‘The Acolyte’ Costume Designer on That New Sith Master Mask, the Witches’ Coven Robes and More


SPOILER WARNINGThis story mentions major plot developments in episode 4 of “The Acolyte,” now streaming on Disney+.

Who is that mysterious masked Sith master in “The Acolyte?”

Costume designer Jennifer Bryan knows, and her lips are sealed. She’s not spilling any secrets as to whether any guess is right or wrong.

Episode 4, titled “Day,” picks up in the present. Thanks to episode 3’s flashback, it’s revealed what happened to Mae and Osha in their childhood. Mother Aniseya (Jodie Turner-Smith) and her Zabrak partner created and carried the twins. When Mae and Osha come of age, the ascension ceremony is set, and the coven readies to indoctrinate them as fully-fledged witches. A tragedy results and the entire coven is killed off, except for the twins who bear witness to the scene, and it sets their separation in motion.

In the present, Mae and Qimir (Manny Jacinto), have landed on Khofar seeking her next target, Kelnacca (Joonas Suotamo). When they find him, he is dead, and an unknown master has killed him. It sets up Sol (Lee Jung-jae), Yord (Charlie Barnett), Jecki (Dafne Keen) and several others in their quest to stop Mae, but it also sets up the Sith Master’s entrance. Lightsabers drawn, the Jedi are no match for the new Sith Master, who uses the force and sends them flying.

Sitting down with Variety to talk over Zoom, Bryan happily discusses how the Sith Master mask evolved.

Showrunner Leslye Headland suggested Bryan collaborate with the creatures department to design and build the mask. Not only did the helmet have to be new and threatening, but it also needed to connect back to “Star Wars” canon. “It couldn’t look like Darth Vader or Darth Maul,” she says.

Bryan says the mask’s design went through at least 10 different iterations until it came together. “The creatures department had as many, and in the end, it was the eyes from one helmet, and the flare from another,” she says.

As for the teeth, Bryan won’t confirm what exactly they are. “Are they teeth? Are they flanges? Do they move? We’ll find out,” she says cryptically.

While designing the costumes for the show, Bryan reverse-engineered her ideas.

With the show set 100 years before “Star Wars: Episode I – The Phantom Menace,” Bryan suggested to Headland to move away from the Anglo-Saxon base of the universe “to something more encompassing of cultures.” She researched ancient civilizations. “I looked at Mongolia, Africa, and of course, Japanese culture because we know George Lucas based his Jedi and some of the iconic looks on that,” says Bryan. And Headland was game. “As you see more of the episodes, those designs and influences start to come to light.”

She also dove into matriarchal societies, particularly since she would have to design outfits for a coven of witches.

“I must have looked at just about every culture on the planet, and looking for things that were inspirational. I found an old photo of Portuguese women on the island of Azores. I think it was a late 18th-century or early 19th-century photo, and they were wearing these voluminous cloakcoat dresses. I found more images of it, and I could see something similar to this,” says Bryan.

She took that inspiration and redesigned the witch outfits to become more cloak-like. Instead of having a hood stitched on, like how the Jedi’s would be, it started from the waist. “If you watch episode 3, you’ll see when the kids come back into the village, there’s one shot from the back and you can see how the whole top half is hanging out. It didn’t really have sleeves,” she says.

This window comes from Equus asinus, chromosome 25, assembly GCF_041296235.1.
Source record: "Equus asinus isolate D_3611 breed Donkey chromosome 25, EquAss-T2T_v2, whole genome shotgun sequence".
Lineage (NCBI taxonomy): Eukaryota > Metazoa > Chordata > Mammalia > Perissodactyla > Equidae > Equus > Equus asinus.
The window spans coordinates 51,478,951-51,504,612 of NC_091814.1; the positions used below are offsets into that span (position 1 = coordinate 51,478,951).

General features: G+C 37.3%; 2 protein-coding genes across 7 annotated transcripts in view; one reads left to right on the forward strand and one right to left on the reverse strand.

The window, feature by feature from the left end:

Bryan went fabric shopping in England for Turner-Smith’s ascension robes. “They have woolen mills that they don’t really have in the United States anymore. So, I was in this fabric store, and I saw a bolt of something on a top shelf, and I asked them to take it down. It was the purple mesh fabric with cowrie shells. I asked if there was any more, and they said, ‘No. It’s been sitting up there for 25 years and the owner couldn’t get it anymore.’ I didn’t know what I was going to do with it, but I wasn’t leaving the store without it,” says Bryan.

That fabric becomes the center panel with the shells, sequins and beads. “And it ties into her dreadlocks which is adorned with metal, bronze and shells,” Bryan points out.

The purple that Mae dons in episode 1 is tied to the coven. Bryan notes Mae is an assassin on the run with a hit list in her pocket. “She’s assembled this collage of bits and pieces. The purple robe connects back to her childhood. It connects back to the real reason why she feels hellbound to kill these Jedi because it was on the eve of the ascension. She remembers that purple. She remembers the robes, so she patches together a version with materials that she could  find that links her to that community.”

Mae (Amandla Stenberg)’s outfit ties her to the Witches coven.
Lucasfilm Ltd.

In developing the Jedi look, Bryan did draw some inspiration from the Lucasfilm graphic novels such as “Star Wars: The High Republic Adventures, Vol. 1.” She said, “I noticed in the High Republic, they had some gold braid, and I pulled that out. I didn’t make it quite as much of a statement, because it’s a little different in illustration, they can get away with some things that you that might be a bridge too far in clothing, so I scaled it down. You’ll see gold trim on Sol and almost all of them. It’s there, it’s under the tunics. I didn’t copy it line for line, and just pulled some ideas and some things that they did to make it sort of cross-relatable since it’s the same period.”

As for the S”tar Wars” blue, it’s also in there. “You see it on the captain in episode one, and it’s on Tthe Neimoidians. I use it from time to time,” says Bryan.

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Lucasfilm Ltd.



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